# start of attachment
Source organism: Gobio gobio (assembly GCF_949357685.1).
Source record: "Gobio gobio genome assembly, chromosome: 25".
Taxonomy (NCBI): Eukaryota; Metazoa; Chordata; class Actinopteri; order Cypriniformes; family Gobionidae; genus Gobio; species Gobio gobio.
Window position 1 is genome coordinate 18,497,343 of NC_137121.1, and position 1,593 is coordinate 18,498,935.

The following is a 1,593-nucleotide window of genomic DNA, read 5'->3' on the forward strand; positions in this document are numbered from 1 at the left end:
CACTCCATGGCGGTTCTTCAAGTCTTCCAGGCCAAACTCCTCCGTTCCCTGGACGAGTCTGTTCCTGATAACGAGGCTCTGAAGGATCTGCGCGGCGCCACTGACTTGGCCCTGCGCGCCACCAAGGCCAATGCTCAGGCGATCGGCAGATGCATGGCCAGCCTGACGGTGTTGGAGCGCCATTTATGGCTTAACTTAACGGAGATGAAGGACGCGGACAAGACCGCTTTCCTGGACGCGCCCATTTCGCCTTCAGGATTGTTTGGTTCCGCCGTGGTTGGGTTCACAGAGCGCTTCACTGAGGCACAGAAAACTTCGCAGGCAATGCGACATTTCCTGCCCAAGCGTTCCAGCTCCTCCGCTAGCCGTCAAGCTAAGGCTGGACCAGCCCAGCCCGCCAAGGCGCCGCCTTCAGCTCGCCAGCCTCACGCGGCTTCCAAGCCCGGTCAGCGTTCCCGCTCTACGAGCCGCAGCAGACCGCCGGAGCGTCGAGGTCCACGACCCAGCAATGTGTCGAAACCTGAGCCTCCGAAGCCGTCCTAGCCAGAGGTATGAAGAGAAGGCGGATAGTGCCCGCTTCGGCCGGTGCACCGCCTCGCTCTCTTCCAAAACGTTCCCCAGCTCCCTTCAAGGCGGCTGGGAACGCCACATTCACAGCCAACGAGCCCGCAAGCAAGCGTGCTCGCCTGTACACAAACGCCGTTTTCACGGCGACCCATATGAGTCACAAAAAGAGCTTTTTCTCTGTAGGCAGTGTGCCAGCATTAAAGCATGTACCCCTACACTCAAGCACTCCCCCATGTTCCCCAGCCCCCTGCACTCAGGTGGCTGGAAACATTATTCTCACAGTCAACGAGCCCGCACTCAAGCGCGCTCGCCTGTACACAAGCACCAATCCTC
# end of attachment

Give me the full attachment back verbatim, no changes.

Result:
Source organism: Gobio gobio (assembly GCF_949357685.1).
Source record: "Gobio gobio genome assembly, chromosome: 25".
Taxonomy (NCBI): Eukaryota; Metazoa; Chordata; class Actinopteri; order Cypriniformes; family Gobionidae; genus Gobio; species Gobio gobio.
Window position 1 is genome coordinate 18,497,343 of NC_137121.1, and position 1,593 is coordinate 18,498,935.

The following is a 1,593-nucleotide window of genomic DNA, read 5'->3' on the forward strand; positions in this document are numbered from 1 at the left end:
CACTCCATGGCGGTTCTTCAAGTCTTCCAGGCCAAACTCCTCCGTTCCCTGGACGAGTCTGTTCCTGATAACGAGGCTCTGAAGGATCTGCGCGGCGCCACTGACTTGGCCCTGCGCGCCACCAAGGCCAATGCTCAGGCGATCGGCAGATGCATGGCCAGCCTGACGGTGTTGGAGCGCCATTTATGGCTTAACTTAACGGAGATGAAGGACGCGGACAAGACCGCTTTCCTGGACGCGCCCATTTCGCCTTCAGGATTGTTTGGTTCCGCCGTGGTTGGGTTCACAGAGCGCTTCACTGAGGCACAGAAAACTTCGCAGGCAATGCGACATTTCCTGCCCAAGCGTTCCAGCTCCTCCGCTAGCCGTCAAGCTAAGGCTGGACCAGCCCAGCCCGCCAAGGCGCCGCCTTCAGCTCGCCAGCCTCACGCGGCTTCCAAGCCCGGTCAGCGTTCCCGCTCTACGAGCCGCAGCAGACCGCCGGAGCGTCGAGGTCCACGACCCAGCAATGTGTCGAAACCTGAGCCTCCGAAGCCGTCCTAGCCAGAGGTATGAAGAGAAGGCGGATAGTGCCCGCTTCGGCCGGTGCACCGCCTCGCTCTCTTCCAAAACGTTCCCCAGCTCCCTTCAAGGCGGCTGGGAACGCCACATTCACAGCCAACGAGCCCGCAAGCAAGCGTGCTCGCCTGTACACAAACGCCGTTTTCACGGCGACCCATATGAGTCACAAAAAGAGCTTTTTCTCTGTAGGCAGTGTGCCAGCATTAAAGCATGTACCCCTACACTCAAGCACTCCCCCATGTTCCCCAGCCCCCTGCACTCAGGTGGCTGGAAACATTATTCTCACAGTCAACGAGCCCGCACTCAAGCGCGCTCGCCTGTACACAAGCACCAATCCTC